THE OLD AND THE RESTED
By JOHN TIERNEY
New York Times, June 14, 2005
Men in their 70's raced on bikes for 40 kilometers in this month's National Senior Games in Pittsburgh. A 68-year-old woman threw the discus 85 feet, and a 69-year-old man hurled the javelin nearly half the length of a football field.
Is it possible that people this age are still physically capable of putting in a full day's work at the office?
I realize I'm being impolitic. In the Social Security debate, the notion of raising the retirement age is the elephant in the room, as Robin Toner and David Rosenbaum reported in The Times on Sunday. Both liberal and conservative economists favor the change, but politicians are terrified to even mention it to voters.
Americans now feel entitled to spend nearly a third of their adult lives in retirement. Their jobs are less physically demanding than their parents' were, but they're retiring younger and typically start collecting Social Security by age 62. Most could keep working - fewer than 10 percent of people 65 to 75 are in poor health - but, like Bartleby the Scrivener, they prefer not to.
The problem isn't that Americans have gotten intrinsically lazier. They're just responding to a wonderfully intentioned system that in practice promotes greed and sloth. Social Security is widely thought of as a kumbaya program that unites Americans in caring for the elderly, but it actually creates ugly political battles among generations.
With the help of groups like AARP, the elderly have learned to fight for the right to retire earlier and get bigger benefits than the previous generation - all financed by making succeeding generations pay higher taxes than they ever did themselves.
The result is a system that burdens the young and creates perverse incentives for people to retire when they're still middle-aged. Once you've worked 35 years, more work often yields only a tiny increase in your benefits (sometimes none at all), but you still have to keep paying the onerous Social Security tax, which has more than doubled over the last half century.
If the elderly were willing to work longer, there would be lower taxes on everyone and fewer struggling young families. There would be more national wealth and tax revenue available to help the needy, including people no longer able to work as well as the many elderly below the poverty line because they get so little Social Security.
Getting that kind of system seems politically hopeless at the moment here, but it already exists in Chile. Its pension system has a stronger safety net for the older poor than America's (relative to each country's wages) and more incentives for people to work, because Chileans' contributions go directly into their own private accounts instead of a common pool like Social Security.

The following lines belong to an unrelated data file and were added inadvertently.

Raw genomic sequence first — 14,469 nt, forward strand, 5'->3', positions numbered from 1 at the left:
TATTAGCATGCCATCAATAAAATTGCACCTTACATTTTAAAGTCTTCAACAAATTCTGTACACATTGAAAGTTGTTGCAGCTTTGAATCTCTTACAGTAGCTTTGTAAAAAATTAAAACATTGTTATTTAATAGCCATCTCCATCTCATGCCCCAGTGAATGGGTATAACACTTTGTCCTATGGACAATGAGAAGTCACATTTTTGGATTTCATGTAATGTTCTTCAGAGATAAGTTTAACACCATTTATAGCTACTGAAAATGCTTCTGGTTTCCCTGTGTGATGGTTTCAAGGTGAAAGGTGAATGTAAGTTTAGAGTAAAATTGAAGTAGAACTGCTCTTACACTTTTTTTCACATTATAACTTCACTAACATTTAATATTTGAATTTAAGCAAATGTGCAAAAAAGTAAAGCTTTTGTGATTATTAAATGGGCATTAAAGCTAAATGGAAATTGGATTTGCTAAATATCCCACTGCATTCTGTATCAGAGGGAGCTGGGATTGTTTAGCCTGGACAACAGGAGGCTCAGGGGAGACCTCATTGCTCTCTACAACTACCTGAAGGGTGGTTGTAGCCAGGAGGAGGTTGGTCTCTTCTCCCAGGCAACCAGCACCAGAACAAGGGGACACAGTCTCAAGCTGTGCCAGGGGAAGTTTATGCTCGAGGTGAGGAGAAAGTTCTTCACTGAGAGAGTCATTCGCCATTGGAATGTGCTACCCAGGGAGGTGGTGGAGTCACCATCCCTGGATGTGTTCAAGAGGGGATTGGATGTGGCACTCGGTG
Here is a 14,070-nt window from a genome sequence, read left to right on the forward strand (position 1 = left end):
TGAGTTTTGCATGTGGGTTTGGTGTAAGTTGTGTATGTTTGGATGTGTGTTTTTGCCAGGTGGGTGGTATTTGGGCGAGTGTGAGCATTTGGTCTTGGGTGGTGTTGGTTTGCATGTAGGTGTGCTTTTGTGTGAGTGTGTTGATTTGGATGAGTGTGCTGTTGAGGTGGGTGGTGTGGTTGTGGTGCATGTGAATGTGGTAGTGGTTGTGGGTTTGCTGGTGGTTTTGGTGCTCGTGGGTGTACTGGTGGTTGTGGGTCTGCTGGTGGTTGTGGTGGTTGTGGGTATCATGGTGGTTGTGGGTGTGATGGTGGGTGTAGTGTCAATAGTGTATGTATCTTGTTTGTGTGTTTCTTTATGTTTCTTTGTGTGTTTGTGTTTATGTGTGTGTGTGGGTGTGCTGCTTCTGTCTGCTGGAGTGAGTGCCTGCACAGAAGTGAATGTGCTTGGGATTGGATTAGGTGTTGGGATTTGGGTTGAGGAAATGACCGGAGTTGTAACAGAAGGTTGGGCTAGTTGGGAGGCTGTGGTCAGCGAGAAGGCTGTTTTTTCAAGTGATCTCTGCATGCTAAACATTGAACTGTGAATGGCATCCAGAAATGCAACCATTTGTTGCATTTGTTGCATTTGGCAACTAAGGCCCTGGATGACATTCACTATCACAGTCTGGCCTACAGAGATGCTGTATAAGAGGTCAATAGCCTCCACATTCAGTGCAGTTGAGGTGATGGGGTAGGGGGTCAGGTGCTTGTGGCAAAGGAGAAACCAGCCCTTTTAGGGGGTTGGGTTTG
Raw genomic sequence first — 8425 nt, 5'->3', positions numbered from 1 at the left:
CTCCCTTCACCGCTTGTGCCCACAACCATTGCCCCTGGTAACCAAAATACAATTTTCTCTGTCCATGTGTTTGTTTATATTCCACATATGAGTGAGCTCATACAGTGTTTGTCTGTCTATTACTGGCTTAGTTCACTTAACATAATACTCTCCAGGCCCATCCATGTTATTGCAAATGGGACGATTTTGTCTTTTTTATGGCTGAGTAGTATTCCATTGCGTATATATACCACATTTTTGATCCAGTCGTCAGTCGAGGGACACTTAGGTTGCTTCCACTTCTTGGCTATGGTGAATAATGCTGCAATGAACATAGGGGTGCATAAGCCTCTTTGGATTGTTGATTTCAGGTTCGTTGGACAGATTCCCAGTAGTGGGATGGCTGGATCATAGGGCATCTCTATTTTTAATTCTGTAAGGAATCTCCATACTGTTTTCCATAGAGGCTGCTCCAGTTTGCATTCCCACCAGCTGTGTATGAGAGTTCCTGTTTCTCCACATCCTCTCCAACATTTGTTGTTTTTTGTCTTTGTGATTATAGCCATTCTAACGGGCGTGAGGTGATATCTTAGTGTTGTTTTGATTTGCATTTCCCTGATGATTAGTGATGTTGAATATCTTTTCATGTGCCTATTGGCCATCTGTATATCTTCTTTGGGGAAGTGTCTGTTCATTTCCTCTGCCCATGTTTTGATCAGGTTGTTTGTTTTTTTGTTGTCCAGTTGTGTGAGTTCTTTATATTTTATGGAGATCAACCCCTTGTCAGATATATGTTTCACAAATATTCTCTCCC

Once Chileans accumulate enough money in the account to finance a pension that pays at least half their salary (which is better than what the typical American gets from Social Security), they can start collecting the pension and still go on working. In fact, they have an extra incentive to go on working because they keep more of their paychecks: elderly Chileans, unlike Americans, are freed of the obligation to continue making pension contributions.
The result has been a big change in working habits. Before the private-account system began in 1981, Chile had a traditional pension system going broke with the same problems as America and Europe: rising taxes on the young to pay for older workers who were retiring earlier and earlier. But under the new system, there's been a 30 percent increase in the labor force participation by workers in their 60's, according to two economists, Estelle James and Alejandra Cox Edwards.
Best of all, Chileans who control their own private-account pensions don't have to count on politicians or groups like AARP to decide when they can retire. It's a personal choice, not a public battle, and the Chileans I interviewed had a saner attitude about retirement than the American baby boomers dreaming of retiring to decades of golf.
A 57-year-old schoolteacher, Maria Clara Meyer, told me she was thinking of spending her 60's running her own tutoring program or setting up an ecotourism business in Chile. "I'm a little tired of my teaching job," she said, "but I'm not stupid, so I shall keep doing something. It's not healthy for you to stop working if you're still able." And not healthy for your country, either.